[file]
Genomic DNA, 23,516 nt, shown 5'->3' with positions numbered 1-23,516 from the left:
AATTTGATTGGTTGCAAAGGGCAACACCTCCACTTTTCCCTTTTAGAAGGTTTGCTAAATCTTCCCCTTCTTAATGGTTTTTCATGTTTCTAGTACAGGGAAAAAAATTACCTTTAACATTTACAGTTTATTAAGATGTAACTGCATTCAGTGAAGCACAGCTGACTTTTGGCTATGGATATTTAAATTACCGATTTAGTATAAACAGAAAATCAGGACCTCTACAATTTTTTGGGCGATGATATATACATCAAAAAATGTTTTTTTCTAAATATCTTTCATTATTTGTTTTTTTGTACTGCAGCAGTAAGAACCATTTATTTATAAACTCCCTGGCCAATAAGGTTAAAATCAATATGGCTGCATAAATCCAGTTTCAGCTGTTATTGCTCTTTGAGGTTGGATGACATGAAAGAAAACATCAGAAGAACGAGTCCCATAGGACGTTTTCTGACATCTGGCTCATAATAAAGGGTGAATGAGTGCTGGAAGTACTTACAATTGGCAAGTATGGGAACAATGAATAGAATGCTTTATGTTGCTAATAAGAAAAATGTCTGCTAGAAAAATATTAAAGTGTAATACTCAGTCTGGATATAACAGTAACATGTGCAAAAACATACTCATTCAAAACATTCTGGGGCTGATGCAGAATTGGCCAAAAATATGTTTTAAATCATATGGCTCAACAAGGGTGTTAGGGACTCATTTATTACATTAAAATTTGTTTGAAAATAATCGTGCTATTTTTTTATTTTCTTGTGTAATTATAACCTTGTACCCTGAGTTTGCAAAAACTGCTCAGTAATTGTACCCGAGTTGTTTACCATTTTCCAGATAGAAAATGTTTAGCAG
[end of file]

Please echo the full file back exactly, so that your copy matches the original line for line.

Genomic DNA, 23,516 nt, shown 5'->3' with positions numbered 1-23,516 from the left:
AATTTGATTGGTTGCAAAGGGCAACACCTCCACTTTTCCCTTTTAGAAGGTTTGCTAAATCTTCCCCTTCTTAATGGTTTTTCATGTTTCTAGTACAGGGAAAAAAATTACCTTTAACATTTACAGTTTATTAAGATGTAACTGCATTCAGTGAAGCACAGCTGACTTTTGGCTATGGATATTTAAATTACCGATTTAGTATAAACAGAAAATCAGGACCTCTACAATTTTTTGGGCGATGATATATACATCAAAAAATGTTTTTTTCTAAATATCTTTCATTATTTGTTTTTTTGTACTGCAGCAGTAAGAACCATTTATTTATAAACTCCCTGGCCAATAAGGTTAAAATCAATATGGCTGCATAAATCCAGTTTCAGCTGTTATTGCTCTTTGAGGTTGGATGACATGAAAGAAAACATCAGAAGAACGAGTCCCATAGGACGTTTTCTGACATCTGGCTCATAATAAAGGGTGAATGAGTGCTGGAAGTACTTACAATTGGCAAGTATGGGAACAATGAATAGAATGCTTTATGTTGCTAATAAGAAAAATGTCTGCTAGAAAAATATTAAAGTGTAATACTCAGTCTGGATATAACAGTAACATGTGCAAAAACATACTCATTCAAAACATTCTGGGGCTGATGCAGAATTGGCCAAAAATATGTTTTAAATCATATGGCTCAACAAGGGTGTTAGGGACTCATTTATTACATTAAAATTTGTTTGAAAATAATCGTGCTATTTTTTTATTTTCTTGTGTAATTATAACCTTGTACCCTGAGTTTGCAAAAACTGCTCAGTAATTGTACCCGAGTTGTTTACCATTTTCCAGATAGAAAATGTTTAGCAG